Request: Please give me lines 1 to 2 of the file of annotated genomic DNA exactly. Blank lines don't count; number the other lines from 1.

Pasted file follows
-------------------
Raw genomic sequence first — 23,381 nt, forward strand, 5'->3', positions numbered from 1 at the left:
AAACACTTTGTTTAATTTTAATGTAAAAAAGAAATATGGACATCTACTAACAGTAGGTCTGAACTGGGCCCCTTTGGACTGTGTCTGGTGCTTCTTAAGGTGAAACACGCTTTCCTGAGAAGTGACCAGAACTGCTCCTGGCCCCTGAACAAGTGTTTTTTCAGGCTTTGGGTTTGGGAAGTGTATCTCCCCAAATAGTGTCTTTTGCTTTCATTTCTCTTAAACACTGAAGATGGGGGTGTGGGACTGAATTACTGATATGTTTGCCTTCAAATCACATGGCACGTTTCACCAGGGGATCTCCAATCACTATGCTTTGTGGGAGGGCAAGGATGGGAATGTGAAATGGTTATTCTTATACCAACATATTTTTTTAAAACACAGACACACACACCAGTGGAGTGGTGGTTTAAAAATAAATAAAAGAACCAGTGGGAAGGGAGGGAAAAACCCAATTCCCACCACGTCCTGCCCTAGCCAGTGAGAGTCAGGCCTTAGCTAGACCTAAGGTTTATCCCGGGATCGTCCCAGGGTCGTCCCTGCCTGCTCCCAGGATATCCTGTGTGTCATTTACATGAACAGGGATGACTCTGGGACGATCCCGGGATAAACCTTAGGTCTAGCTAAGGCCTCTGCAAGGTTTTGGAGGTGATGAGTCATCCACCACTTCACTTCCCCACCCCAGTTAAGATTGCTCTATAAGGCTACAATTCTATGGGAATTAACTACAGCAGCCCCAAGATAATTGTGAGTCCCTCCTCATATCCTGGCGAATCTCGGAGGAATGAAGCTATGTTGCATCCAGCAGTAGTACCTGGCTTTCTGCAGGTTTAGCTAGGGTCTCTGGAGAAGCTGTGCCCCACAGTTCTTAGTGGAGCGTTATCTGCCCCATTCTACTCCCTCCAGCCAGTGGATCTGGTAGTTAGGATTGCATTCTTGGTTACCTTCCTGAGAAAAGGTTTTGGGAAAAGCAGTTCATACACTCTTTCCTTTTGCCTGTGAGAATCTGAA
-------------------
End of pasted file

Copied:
Raw genomic sequence first — 23,381 nt, forward strand, 5'->3', positions numbered from 1 at the left:
AAACACTTTGTTTAATTTTAATGTAAAAAAGAAATATGGACATCTACTAACAGTAGGTCTGAACTGGGCCCCTTTGGACTGTGTCTGGTGCTTCTTAAGGTGAAACACGCTTTCCTGAGAAGTGACCAGAACTGCTCCTGGCCCCTGAACAAGTGTTTTTTCAGGCTTTGGGTTTGGGAAGTGTATCTCCCCAAATAGTGTCTTTTGCTTTCATTTCTCTTAAACACTGAAGATGGGGGTGTGGGACTGAATTACTGATATGTTTGCCTTCAAATCACATGGCACGTTTCACCAGGGGATCTCCAATCACTATGCTTTGTGGGAGGGCAAGGATGGGAATGTGAAATGGTTATTCTTATACCAACATATTTTTTTAAAACACAGACACACACACCAGTGGAGTGGTGGTTTAAAAATAAATAAAAGAACCAGTGGGAAGGGAGGGAAAAACCCAATTCCCACCACGTCCTGCCCTAGCCAGTGAGAGTCAGGCCTTAGCTAGACCTAAGGTTTATCCCGGGATCGTCCCAGGGTCGTCCCTGCCTGCTCCCAGGATATCCTGTGTGTCATTTACATGAACAGGGATGACTCTGGGACGATCCCGGGATAAACCTTAGGTCTAGCTAAGGCCTCTGCAAGGTTTTGGAGGTGATGAGTCATCCACCACTTCACTTCCCCACCCCAGTTAAGATTGCTCTATAAGGCTACAATTCTATGGGAATTAACTACAGCAGCCCCAAGATAATTGTGAGTCCCTCCTCATATCCTGGCGAATCTCGGAGGAATGAAGCTATGTTGCATCCAGCAGTAGTACCTGGCTTTCTGCAGGTTTAGCTAGGGTCTCTGGAGAAGCTGTGCCCCACAGTTCTTAGTGGAGCGTTATCTGCCCCATTCTACTCCCTCCAGCCAGTGGATCTGGTAGTTAGGATTGCATTCTTGGTTACCTTCCTGAGAAAAGGTTTTGGGAAAAGCAGTTCATACACTCTTTCCTTTTGCCTGTGAGAATCTGAA